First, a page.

Wednesday, January 20, 2010

Commodities on Linear A tablets - part I

Time has come to discuss an interesting topic. As our knowledge on Linear A tablets and the underlying "Minoan" language is mounting up slowly, we may start to interpret some of the tablets directly. And this is exactly what we will do at this time.

For the first moment after a brief look at the tablets, it will become obvious that they are poor in content. The scribes did their best to abbreviate everything they could, using logograms for wares, numerical characters for numbers and single-sign abbreviations for transactions. They were so devoted to this tendency, so that most of the words written are almost exclusively personal names. The only common exception is the header of tablets, where the scribes often added one or two words to record the event or significance of making the balance ledger.

Fortunately, there are a few tablets (and really low in number) that contain more than just logograms. They contain written-out names or qualifiers of some goods - almost certainly because logograms were not enough or not good enough to record the goods precisely.

There are three tablets: HT6, HT23 and HT31 of special interest, regarding this matter. For the current post, I will only write about the tablet HT6 (the rest comes later).

This is how side A of the HT6 tablet looks like (interpreted as referring to multiple commodities):
KA-PA • DA-TA-RA • TE •NI (figs)15
DA-QE-RA •QE   PI-TA22.75
NI (figs)15.5
(Side B is referring to other subjects paying only FIC as tax - therefore it is a mere list of names and numbers, without any commodities mentioned)

The main proof of this tablet being a multiple-commodity one is the occurrance of a ligature: RU+JA or JA+RU. Both the Linear A and Linear B scripts are very orthodox in one thing: personal names or transaction terms are never abbreviated like this, therefore ligatures can only signify a logogram used for a commodity. But that means, this tablet has at least two different commodities (NI = FIC = figs and RU+JA/JA+RU). This hits that the words caught in-between of the two signs (PI-TA-JA) and likely all the other following ones (until another transaction term comes in) are all names for commodities, and not personal names.

The occurrances of the sign QE in second half of side A were always a bit of mystery to me. This sign would not normally stand as a prefix or postfix to words. Also keep in mind that the Minoan language does not seem to use (grammatical) prefixes too frequently (you can find more on this matter in Glen Gordon's Paleoglot). Therefore its interpretation as a logogram (perhaps the same type of ware the words PI-TA and PI-TA-JA are referring to) helps to yield a better understanding of the structure of this tablet.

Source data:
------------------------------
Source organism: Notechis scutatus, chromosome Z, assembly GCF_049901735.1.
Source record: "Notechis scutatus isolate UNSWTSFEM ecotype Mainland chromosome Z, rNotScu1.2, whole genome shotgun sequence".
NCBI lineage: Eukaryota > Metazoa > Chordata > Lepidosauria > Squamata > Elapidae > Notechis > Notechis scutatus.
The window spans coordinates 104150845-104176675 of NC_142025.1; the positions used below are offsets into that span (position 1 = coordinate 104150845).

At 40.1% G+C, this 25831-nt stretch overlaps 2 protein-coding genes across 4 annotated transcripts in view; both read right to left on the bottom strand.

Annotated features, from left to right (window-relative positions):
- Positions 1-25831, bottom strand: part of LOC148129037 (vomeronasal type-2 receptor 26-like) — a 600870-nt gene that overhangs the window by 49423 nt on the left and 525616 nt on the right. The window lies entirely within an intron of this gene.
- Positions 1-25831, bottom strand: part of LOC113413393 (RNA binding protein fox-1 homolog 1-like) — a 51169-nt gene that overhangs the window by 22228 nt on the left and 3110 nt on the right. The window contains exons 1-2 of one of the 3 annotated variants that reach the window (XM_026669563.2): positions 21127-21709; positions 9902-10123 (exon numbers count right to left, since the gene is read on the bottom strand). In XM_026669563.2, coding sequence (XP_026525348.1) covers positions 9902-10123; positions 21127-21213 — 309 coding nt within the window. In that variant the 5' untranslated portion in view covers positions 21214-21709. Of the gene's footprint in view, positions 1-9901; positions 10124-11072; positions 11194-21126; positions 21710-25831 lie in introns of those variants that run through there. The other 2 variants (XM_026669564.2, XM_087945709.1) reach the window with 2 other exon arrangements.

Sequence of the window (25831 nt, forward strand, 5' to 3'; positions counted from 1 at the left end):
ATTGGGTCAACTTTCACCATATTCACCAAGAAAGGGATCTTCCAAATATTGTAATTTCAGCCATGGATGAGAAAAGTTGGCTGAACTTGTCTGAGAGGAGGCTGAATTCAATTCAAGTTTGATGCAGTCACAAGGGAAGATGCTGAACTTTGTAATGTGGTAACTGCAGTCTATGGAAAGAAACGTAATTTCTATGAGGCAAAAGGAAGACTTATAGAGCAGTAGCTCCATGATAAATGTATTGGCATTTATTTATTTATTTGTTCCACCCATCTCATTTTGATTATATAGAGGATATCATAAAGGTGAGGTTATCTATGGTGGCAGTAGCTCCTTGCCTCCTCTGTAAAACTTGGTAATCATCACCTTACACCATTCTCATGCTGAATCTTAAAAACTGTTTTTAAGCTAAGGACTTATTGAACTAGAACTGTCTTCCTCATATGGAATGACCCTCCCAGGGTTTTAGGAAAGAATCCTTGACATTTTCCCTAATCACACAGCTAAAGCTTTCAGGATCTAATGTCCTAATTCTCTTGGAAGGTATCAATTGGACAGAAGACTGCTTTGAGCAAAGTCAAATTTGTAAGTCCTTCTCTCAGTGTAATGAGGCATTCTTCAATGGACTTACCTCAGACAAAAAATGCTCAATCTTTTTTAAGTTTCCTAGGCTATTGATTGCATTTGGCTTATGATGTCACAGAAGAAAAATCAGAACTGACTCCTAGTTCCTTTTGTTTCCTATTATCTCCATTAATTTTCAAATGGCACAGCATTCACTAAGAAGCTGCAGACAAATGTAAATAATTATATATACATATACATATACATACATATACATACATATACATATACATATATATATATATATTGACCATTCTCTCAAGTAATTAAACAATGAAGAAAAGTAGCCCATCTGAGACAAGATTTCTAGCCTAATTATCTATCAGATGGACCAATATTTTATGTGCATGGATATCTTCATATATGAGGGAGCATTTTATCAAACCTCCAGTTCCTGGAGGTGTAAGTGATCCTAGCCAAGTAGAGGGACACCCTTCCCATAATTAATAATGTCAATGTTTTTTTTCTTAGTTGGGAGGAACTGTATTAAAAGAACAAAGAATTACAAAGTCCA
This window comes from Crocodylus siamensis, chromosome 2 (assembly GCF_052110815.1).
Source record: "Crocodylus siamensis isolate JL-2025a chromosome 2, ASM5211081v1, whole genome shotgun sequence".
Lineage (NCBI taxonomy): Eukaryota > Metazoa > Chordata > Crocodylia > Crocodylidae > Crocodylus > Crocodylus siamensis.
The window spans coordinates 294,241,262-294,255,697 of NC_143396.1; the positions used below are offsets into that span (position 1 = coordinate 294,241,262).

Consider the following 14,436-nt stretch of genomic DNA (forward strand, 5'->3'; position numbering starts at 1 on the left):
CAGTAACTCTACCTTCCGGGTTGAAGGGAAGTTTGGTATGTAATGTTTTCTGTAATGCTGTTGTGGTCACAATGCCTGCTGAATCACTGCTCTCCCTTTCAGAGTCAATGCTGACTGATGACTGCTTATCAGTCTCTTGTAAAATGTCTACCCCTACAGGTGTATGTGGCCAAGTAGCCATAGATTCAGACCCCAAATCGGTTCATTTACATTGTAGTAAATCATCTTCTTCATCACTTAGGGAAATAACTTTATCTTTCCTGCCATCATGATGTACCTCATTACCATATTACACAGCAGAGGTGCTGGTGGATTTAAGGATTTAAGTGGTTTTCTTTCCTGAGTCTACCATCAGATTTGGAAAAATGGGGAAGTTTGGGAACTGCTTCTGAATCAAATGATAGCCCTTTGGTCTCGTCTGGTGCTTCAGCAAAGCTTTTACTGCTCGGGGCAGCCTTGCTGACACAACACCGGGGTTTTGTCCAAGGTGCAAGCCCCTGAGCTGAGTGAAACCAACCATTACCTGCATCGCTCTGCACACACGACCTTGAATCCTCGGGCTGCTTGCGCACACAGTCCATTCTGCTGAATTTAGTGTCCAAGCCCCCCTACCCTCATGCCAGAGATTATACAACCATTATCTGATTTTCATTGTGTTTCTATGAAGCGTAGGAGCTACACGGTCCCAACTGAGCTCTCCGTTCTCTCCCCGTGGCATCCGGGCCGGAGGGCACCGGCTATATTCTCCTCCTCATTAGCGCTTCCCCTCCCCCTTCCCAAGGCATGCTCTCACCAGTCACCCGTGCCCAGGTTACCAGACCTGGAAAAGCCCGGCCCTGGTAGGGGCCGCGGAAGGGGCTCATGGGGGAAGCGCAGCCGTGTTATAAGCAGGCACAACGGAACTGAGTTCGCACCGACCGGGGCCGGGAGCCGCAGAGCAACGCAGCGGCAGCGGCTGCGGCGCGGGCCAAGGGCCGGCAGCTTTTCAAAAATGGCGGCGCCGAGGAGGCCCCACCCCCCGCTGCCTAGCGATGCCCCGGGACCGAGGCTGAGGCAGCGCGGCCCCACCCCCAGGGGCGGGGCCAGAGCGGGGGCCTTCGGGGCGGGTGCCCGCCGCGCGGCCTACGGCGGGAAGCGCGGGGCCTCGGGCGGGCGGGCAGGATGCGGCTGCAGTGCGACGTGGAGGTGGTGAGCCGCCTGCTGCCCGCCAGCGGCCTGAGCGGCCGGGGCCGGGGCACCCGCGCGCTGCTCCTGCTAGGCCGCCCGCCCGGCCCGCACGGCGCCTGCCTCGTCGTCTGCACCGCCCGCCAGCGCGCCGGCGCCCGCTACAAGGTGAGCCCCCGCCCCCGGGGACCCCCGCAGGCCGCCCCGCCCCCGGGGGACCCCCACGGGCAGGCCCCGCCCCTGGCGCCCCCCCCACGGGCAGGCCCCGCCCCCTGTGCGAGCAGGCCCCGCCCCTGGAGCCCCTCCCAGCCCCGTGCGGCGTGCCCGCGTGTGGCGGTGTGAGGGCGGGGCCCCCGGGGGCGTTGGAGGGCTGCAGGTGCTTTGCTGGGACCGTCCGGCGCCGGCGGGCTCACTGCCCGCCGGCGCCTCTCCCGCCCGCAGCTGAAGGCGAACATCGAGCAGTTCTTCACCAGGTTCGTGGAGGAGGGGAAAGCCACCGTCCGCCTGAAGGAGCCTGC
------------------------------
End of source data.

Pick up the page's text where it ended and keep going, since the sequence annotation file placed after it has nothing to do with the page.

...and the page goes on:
'TE' is obviously a transaction term. It is commonly occurring on tablets that refer to the collection of goods (probably as a tax, e.g. HT13), therefore a meaning like "gives" seems more than appropriate. Its usage here merely reinforces the multiple-commodity theory. The goods are collected, not paid: but the ubiquitious summing-up term KU-RO (total) is missing from the tablet's end. The best reasoning is that one cannot sum up different types of goods to get a single number, explaining the lack of totalling the goods.

KA-PA looks more like a transaction term ("taxation", "payment", "additional" or such) than a name. Its repetition on side A together with QE does not necessarily mean a new subject: it is possible that DA-TA-RA gave a further 5 JE quantity of QE or PI-TA. Remember, in the next line, QE and PI-TA stand together: it is thus most probable that these refer to exactly the same commodity.

DA-QE-RA is perhaps a name: it occurs on other tablets' headers as well (HT57, HT120). The other possibility is that this one, too is a transaction term: on HT120 it stands with DA-ME, a putative place-name. DA-TA-RA, on the other hand, is unique to this tablet. It does not seem to be related to DA-QE-RA (unless 'TA' is a scribal mistake), so its meaning remains unknown.

Now that we have a bunch of terms that refer to goods, the question arises: what kind of wares do they mean? The meaning of the sign 'NI' as figs is already well-known. RU+JA on the other hand, resembles the Greek word for pomegrenates, 'Rhoia'. This would mean that the tablet refer to special agricultural goods: edible fruits and other comsumables.

PI-TA(-JA) is a harder nut to crack. If it really stood as an explanation for the logogram QE, it might have meant something other than a fruit: the shape of sign 'QE' closely resembles some sort of "cake" or "flat bread". Then it is perhaps not impossible to see a similarity between PI-TA and the Aramaic flat bread, also called 'Pita' since ancient times (funny thing, but flat pastas under the name pita are still a popular food today...). A potential problem with this interpretation lies in the quantities: fractons can only be understood if the numbers stood for some (unknown) weight-units, and not the actual number of breads or fruits.